We writers must accept that we cannot please all book lovers with our work, no matter how great we think it is! Each and every one of us has our own particular taste and idea of the kind of story we like; how it should read, sound, develop and end.
With this in mind, write from the heart. It is your story, your creation. As a reader yourself, think what kind of book you would like to read? Whether it be fantasy, drama, comedy, biography or romance, how would you like it to be told?
We have all been through the happy, sad, difficult process of childhood and as a children’s writer, I write for the child that still lives in me. Though I’m getting on in years and may sound rather old-fashioned, there will always be a ten year old tomboy buzzing busily around in my soul, for I have never completely grown up. It is for this child of my youth, the child who laughed and played, grazed her knees and banged her head, sang, danced and dreamed long ago, that I write my stories.
Frances, a gentle, loyal and loving, rather dizzy German Shepherd Dog and inspiration for Guard Dog, Constable Frances de Wolf, of the Pusska Moggyinsky Ballet Company.
Following our sad parting with Sherry, a dearly loved, eighteen year old Springer Spaniel, a deep, empty chasm had opened in our hearts and lives.
The local paper carried an article about a litter of orphaned Border collie pups at an animal rescue centre nearby. With great excitement, our young niece Catherine and her brother Ian scrambled into the car. But on arrival at the centre, the thrill of a new puppy, glowing radiant in their eyes, was quickly snuffed out. The newspaper had done well; all six pups had already found their forever homes.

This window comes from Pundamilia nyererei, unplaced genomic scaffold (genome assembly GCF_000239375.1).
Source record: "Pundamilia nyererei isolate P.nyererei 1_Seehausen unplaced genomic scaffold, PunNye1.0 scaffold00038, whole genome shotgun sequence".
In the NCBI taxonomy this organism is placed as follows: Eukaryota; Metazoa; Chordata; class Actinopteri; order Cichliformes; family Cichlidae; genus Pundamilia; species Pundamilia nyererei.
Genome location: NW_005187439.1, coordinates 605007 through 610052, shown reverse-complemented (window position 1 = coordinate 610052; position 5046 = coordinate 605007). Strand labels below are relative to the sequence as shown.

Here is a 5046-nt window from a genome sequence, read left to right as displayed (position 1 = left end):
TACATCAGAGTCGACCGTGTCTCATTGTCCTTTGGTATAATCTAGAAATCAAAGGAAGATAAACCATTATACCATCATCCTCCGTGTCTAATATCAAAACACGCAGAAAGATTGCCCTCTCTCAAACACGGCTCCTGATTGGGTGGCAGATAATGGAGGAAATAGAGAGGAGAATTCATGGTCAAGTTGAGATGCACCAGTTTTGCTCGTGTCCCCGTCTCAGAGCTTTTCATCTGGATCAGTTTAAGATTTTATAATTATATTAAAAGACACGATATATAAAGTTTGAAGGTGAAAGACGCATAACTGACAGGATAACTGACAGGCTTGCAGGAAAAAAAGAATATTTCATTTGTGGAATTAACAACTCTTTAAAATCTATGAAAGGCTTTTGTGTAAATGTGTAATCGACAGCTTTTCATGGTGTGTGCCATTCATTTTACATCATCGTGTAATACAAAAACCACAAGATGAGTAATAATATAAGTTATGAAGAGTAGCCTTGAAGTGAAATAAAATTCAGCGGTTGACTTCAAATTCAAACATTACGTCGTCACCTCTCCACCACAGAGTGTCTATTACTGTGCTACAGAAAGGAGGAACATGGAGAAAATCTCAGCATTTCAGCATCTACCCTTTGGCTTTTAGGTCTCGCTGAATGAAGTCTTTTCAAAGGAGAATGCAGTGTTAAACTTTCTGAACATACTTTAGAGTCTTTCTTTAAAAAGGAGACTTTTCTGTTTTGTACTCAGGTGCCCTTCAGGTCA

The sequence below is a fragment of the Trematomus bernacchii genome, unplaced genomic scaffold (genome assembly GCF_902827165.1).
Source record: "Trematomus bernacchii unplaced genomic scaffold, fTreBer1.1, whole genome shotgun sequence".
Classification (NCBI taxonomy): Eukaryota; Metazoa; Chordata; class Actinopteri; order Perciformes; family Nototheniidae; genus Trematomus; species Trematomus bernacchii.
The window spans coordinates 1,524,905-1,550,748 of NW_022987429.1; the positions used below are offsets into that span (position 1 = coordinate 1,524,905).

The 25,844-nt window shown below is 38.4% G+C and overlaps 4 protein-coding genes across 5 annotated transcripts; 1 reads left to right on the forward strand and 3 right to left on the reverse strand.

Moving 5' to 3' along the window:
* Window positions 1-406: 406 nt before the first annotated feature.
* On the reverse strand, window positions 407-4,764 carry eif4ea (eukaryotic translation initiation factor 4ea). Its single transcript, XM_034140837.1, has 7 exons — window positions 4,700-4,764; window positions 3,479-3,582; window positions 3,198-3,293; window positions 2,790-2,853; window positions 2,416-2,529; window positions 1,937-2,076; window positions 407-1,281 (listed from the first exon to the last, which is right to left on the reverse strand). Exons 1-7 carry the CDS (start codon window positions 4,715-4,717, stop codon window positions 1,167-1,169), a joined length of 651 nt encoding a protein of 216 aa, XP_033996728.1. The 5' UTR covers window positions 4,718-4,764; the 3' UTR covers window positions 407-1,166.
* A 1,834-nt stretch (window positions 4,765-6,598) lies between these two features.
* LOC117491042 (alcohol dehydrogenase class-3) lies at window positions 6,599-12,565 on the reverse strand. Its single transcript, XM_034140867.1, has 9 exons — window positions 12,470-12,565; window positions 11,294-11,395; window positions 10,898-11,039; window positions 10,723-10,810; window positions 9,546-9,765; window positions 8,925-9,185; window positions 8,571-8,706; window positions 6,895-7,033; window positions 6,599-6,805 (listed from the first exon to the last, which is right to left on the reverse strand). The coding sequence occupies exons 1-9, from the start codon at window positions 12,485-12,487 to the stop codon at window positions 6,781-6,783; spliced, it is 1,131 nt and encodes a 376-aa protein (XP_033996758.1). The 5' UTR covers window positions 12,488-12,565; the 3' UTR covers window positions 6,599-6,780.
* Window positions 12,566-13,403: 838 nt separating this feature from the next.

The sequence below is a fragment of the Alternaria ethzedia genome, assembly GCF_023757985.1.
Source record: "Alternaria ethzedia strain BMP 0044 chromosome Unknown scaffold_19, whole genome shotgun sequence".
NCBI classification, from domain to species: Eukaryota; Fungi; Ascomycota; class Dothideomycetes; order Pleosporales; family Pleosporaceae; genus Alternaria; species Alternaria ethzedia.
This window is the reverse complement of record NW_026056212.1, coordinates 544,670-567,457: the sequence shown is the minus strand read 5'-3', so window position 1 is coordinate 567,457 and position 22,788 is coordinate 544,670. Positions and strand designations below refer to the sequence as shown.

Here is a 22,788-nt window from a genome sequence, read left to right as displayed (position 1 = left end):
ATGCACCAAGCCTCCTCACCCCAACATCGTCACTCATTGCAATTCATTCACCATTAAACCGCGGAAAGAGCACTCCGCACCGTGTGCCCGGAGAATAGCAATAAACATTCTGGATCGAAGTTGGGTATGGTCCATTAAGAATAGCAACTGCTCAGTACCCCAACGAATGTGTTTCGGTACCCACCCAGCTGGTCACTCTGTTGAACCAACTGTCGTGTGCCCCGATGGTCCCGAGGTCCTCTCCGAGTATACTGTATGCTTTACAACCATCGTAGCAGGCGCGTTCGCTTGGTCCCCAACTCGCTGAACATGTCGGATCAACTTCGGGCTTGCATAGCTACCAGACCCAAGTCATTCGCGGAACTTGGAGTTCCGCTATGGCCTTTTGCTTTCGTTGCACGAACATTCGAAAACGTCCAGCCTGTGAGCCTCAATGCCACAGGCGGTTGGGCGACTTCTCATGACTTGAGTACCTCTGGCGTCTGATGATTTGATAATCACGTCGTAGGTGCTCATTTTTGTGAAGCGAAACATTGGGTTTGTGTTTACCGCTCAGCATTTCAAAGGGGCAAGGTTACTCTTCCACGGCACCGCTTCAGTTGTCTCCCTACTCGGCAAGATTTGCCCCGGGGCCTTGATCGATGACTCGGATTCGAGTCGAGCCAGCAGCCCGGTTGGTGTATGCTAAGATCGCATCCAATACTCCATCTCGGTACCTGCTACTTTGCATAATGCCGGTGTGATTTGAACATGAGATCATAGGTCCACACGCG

“What type of dog were you hoping for?” asked the kindly woman.
“A puppy,” sniffed the disappointed children.
“We were hoping for a collie or spaniel,” replied my husband.
“I’m afraid I can’t offer you either of those,” she said, “but there is one dog I think you should see.” Going to a shed at the back of a wired yard, she opened the door. Standing aside, she called softly, “Frankie!”
For a few seconds nothing happened, then first a long brown nose, then a pair of sad, hopeless brown eyes, followed by large, laid back ears and a painfully thin, weak and wobbly, black and tan body crawled out.
“Nobody wants her.” There was desperation in the woman’s voice. “Her two weeks are up tomorrow. I’m afraid we can’t keep stray dogs any longer than that.”
“What?” we all chorused, looking in concerned confusion at the pathetic creature, our hearts immediately reaching out to her.
The woman clipped a short lead to the dog’s collar. Taking it, I gently coaxed the reluctant Frankie to walk a circle around the concrete yard to where our car was parked. Nervously twitching and with eyes rolling, she began, very slowly, to respond to my voice.
But what was I thinking! We had no experience of the breed. A German shepherd with an unknown temperament and obvious history of terrible cruelty and neglect would be a great risk, especially where young children were involved. My husband called encouragement to the dog, but the children, smiling nervously, retreated to the car.
Then before I had time to return her to the woman, the lead jerked from my hand and Frankie, with one enormous bound, was in the car, huddled down and panting anxiously between the two astonished children sitting on the back seat.
The decision had been made; Frankie had chosen her family and it was a decision that none of us ever regretted. Not wishing her to be reminded of the horrors of her past life, we renamed her Frances.
This darling dog lived more than fourteen years, and though she had many problems to overcome, she was one of the most wonderful canine companions and fun-loving friends.